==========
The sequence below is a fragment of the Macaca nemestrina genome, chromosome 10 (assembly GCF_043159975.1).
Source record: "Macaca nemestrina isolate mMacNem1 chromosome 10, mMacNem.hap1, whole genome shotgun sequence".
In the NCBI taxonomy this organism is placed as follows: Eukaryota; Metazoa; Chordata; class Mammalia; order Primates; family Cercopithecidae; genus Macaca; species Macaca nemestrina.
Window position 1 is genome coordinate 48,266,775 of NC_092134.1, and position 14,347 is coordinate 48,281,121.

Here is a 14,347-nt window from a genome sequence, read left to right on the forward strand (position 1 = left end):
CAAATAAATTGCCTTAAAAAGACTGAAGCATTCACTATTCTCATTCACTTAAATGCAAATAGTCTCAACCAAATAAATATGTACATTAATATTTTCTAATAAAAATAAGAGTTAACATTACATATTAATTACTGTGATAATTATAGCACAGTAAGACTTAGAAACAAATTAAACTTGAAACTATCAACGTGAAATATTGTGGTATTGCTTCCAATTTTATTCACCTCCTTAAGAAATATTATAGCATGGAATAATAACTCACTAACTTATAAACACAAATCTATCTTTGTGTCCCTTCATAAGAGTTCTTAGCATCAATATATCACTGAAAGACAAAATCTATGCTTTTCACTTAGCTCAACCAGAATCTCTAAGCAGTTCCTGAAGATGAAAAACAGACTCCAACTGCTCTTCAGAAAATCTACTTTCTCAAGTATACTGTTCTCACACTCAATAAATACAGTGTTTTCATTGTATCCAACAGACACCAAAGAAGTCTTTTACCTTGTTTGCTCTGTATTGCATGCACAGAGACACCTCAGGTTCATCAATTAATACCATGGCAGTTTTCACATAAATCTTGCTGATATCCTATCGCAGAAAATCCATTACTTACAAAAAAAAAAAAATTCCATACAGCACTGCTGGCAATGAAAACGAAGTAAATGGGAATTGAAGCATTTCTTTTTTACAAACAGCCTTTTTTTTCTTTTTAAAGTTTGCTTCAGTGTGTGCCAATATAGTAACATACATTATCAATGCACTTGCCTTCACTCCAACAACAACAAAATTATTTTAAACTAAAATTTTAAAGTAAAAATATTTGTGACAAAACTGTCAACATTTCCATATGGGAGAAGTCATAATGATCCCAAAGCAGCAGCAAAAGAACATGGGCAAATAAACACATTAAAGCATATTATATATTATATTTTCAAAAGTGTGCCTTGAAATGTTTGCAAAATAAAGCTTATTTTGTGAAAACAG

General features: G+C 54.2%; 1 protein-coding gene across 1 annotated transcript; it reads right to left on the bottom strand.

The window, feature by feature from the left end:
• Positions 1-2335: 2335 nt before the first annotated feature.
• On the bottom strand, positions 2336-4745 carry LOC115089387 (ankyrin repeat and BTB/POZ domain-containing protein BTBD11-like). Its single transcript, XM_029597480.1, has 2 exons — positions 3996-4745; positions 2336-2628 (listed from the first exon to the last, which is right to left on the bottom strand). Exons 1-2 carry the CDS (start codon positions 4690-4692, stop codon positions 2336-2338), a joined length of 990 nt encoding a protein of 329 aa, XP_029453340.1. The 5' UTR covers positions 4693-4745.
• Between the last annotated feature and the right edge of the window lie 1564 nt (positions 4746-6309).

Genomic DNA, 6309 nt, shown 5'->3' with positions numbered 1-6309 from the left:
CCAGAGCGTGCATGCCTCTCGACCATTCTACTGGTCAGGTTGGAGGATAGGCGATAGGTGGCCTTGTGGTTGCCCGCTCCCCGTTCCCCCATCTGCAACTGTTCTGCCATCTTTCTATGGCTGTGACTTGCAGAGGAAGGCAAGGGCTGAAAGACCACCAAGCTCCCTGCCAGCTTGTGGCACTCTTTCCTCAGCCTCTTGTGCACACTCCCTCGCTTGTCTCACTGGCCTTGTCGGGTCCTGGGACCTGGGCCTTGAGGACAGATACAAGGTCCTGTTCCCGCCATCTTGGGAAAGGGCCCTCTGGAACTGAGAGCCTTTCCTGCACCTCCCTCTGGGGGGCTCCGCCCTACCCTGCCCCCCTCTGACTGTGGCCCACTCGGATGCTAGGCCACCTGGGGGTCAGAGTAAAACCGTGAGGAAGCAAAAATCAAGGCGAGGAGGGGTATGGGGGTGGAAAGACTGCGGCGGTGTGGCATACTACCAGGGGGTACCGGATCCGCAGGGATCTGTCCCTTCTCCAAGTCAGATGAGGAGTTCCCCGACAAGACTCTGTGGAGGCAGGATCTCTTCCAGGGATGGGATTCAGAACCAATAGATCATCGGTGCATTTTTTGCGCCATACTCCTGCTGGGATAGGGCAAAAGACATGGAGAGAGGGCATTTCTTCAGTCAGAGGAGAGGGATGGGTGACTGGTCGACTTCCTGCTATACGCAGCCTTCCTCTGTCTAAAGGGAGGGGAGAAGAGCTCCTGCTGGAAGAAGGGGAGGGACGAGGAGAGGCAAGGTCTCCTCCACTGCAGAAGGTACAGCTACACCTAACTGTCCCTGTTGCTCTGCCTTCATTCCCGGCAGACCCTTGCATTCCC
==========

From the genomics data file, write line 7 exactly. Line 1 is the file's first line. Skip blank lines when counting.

General features: G+C 54.2%; 1 protein-coding gene across 1 annotated transcript; it reads right to left on the bottom strand.